The Replacement of Awe
Mass media sensations appeal to our desire for awe.
Posted Feb 03, 2016
We are in a season of mass media consumption. Super Bowl 50 occurs this Sunday, coming off the heels of the most-watched Super Bowl (and television event) in American history. The most recent Star Wars release ("The Force Awakens") grossed over $1 billion in a record 12 days and is on pace to become the highest-grossing film of all-time.
What explains why so many individuals are drawn to major productions such as these? Surely, there are many factors, which vary across events and people. One often overlooked explanation is the emotion of awe.
Psychologists refer to awe as an intense emotional experience that overwhelms individuals with a sense of vastness or greatness. It often transforms individuals’ sense of what is possible.
Although they can be laced with fear, and thus may evoke an avoidance reaction, experiences of awe invariably also fascinate. People often seek awe experiences and remember them vividly and powerfully. In fact, an emerging body of psychological research reveals that awe encourages a sense of personal well-being and promotes various prosocial acts.
Historically, the most significant sources of awe have come from religion and nature. However, other people also have the potential to inspire us with their skills in various domains. Furthermore, as technology has become more powerful, new sources of awe have become available, blending virtual reality with human ingenuity.
It is potentially enlightening to recognize how much the emotion of awe is involved with mass media sensations.
For instance, consider the most-watched television events of all-time. Globally, these include the first moonwalk, the first live satellite broadcast (Elvis Presley in Hawaii), World Cup events, and the Olympics. In the United States, almost all of the most viewed television shows are Super Bowls. The top-grossing films of all-time follow a similar pattern. At the top of the list are Avatar, Titanic, Star Wars, and Jurassic Park.
Intentionally or not, most of these productions stimulate awe. They do this in a few ways. First, and most importantly, they focus on elements of vastness or greatness in their programming in ways that transcend normal conceptions of the possible. For games such as the Super Bowl, for example, the skills of the athletes, particularly under pressure, can generate astonishment and admiration.
Second, they often have supplemental features that “build up” the experience. Again, for the Super Bowl, these include an introduction, a half-time show, and a post-game production that intends to amaze spectators. Sometimes, particularly mesmerizing commercials can make for “jaw-dropping” moments that surpass even the game.
In some ways, media allows for “equal opportunity” in awe. That is, although most people won’t have the resources to physically attend major awe-eliciting events like those mentioned, typically due to location or cost, almost everyone (in the developed world, at least) can view them on television.
Moreover, technology can be used to enhance awe, such as when the sound and size of a movie theater’s showing provides for an experience that most people can afford, but that is difficult to replicate in the home. Similarly, an article in the New York Times reported a few years ago that the most often emailed news articles were those that inspired awe.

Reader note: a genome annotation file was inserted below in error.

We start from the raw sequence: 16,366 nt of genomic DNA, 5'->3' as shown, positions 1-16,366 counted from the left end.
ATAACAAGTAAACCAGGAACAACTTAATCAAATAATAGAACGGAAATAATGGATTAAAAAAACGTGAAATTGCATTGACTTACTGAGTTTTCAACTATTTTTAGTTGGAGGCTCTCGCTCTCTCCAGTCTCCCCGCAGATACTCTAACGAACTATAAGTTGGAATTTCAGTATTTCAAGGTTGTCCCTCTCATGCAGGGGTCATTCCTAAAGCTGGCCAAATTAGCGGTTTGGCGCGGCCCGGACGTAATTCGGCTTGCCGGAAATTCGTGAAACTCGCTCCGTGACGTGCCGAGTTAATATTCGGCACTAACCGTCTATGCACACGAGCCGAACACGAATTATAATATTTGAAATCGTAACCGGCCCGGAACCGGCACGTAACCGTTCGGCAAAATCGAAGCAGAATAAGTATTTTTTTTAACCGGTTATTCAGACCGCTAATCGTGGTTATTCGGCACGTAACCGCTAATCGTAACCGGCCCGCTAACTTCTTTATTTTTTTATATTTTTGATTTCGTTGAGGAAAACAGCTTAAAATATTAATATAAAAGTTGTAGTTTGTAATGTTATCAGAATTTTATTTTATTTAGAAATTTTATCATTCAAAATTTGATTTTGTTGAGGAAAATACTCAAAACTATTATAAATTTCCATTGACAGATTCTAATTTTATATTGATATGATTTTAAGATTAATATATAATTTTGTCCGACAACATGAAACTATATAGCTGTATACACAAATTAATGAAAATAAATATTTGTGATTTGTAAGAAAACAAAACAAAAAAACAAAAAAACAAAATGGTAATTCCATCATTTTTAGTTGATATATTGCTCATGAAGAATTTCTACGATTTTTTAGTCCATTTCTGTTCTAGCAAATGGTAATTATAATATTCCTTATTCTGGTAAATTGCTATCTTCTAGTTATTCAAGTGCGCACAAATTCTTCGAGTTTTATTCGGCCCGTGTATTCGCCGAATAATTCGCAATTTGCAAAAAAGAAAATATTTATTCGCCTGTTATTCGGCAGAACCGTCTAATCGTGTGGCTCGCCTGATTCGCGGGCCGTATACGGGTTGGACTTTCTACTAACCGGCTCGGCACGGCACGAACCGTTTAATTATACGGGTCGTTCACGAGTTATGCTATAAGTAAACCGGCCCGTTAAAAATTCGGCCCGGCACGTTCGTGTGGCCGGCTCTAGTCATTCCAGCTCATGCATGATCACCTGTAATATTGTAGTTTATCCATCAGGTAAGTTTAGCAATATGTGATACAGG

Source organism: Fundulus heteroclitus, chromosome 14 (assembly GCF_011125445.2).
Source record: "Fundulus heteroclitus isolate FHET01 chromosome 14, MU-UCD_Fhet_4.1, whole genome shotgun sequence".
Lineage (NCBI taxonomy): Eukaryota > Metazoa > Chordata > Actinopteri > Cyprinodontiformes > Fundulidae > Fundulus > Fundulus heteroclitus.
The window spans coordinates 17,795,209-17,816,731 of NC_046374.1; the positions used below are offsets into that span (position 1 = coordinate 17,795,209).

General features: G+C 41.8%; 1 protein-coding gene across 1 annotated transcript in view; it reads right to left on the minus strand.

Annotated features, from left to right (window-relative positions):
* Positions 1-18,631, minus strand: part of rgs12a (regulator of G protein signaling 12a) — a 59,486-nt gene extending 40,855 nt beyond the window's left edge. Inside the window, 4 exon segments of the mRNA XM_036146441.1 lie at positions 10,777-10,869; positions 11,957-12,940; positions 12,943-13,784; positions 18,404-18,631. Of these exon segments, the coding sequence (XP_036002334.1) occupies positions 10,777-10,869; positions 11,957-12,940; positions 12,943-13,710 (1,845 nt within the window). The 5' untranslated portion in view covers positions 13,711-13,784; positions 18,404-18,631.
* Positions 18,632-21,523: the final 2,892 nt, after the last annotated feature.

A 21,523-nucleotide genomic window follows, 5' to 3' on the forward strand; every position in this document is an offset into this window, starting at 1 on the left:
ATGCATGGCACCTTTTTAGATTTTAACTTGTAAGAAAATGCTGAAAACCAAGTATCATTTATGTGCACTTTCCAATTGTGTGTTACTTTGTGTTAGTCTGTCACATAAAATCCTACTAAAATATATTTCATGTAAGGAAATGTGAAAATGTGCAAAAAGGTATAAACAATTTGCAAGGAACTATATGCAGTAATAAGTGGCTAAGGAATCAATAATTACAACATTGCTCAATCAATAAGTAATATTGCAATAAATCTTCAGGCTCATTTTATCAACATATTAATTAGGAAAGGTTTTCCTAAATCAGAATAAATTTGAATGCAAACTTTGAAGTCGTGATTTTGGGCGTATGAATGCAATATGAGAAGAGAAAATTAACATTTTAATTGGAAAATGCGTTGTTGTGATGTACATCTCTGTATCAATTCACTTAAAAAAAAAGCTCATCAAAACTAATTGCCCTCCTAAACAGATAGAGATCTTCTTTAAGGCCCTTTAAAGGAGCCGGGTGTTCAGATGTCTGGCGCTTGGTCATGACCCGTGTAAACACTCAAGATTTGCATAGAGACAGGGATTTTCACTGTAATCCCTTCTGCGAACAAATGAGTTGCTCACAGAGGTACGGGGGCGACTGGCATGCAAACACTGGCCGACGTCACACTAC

Some of my fondest memories, particularly when I was younger, involved awe of significant media events. I remember watching the Super Bowl in awe—not only of the athletes but of the event as a whole. I have vivid memories of being “blown away” viewing awe-inducing movies in the theater.
This suggests that awe may be used to sell.
There are potential downsides to seeking awe through mass media productions as well.
First, productions such as these can trick us to believe that we have experienced something more significant than we actually have. Although psychological research shows that awe can be induced, and significant positive effects found, from media productions of awe-inducing stimuli, surely these encounters are not as powerful as if they were experienced first-hand. Personally, I have never been to a World Cup, Olympics, or Super Bowl, but I imagine that being “there” would add other dimensions, such as sharing the experience with a crowd of so many other people.
Second, individuals can “replace” sources that traditionally have evoked awe, which may elicit more transformative and meaningful effects. Paraphrasing from Alain de Botton:
For thousands of years, it had been nature—and its supposed Creator—that had a monopoly on awe. It had been the icecaps, the deserts, the volcanoes, and the glaciers that had given us a sense of finitude and limitation and that had elicited a feeling in which fear and respect coagulated into a strangely pleasant feeling of humility… But then came a transformation to which we are still the heirs… We are now in the era of the technological sublime, when awe can most powerfully be invoked not by forests or icebergs but by technology. We are now almost exclusively amazed by ourselves.
As we consume programs such as Super Bowl 50 and Star Wars, we might do well to recognize that some of the draw is because of awe. And, rather than pursuing awe only indirectly through the media and others’ skills and technological wizardry, we also might do well to remember that there are ways for us to directly pursue experiences that connect us with sources that have inspired generations and generations before us.
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Note: Myles Johnson contributed substantial insight to this post.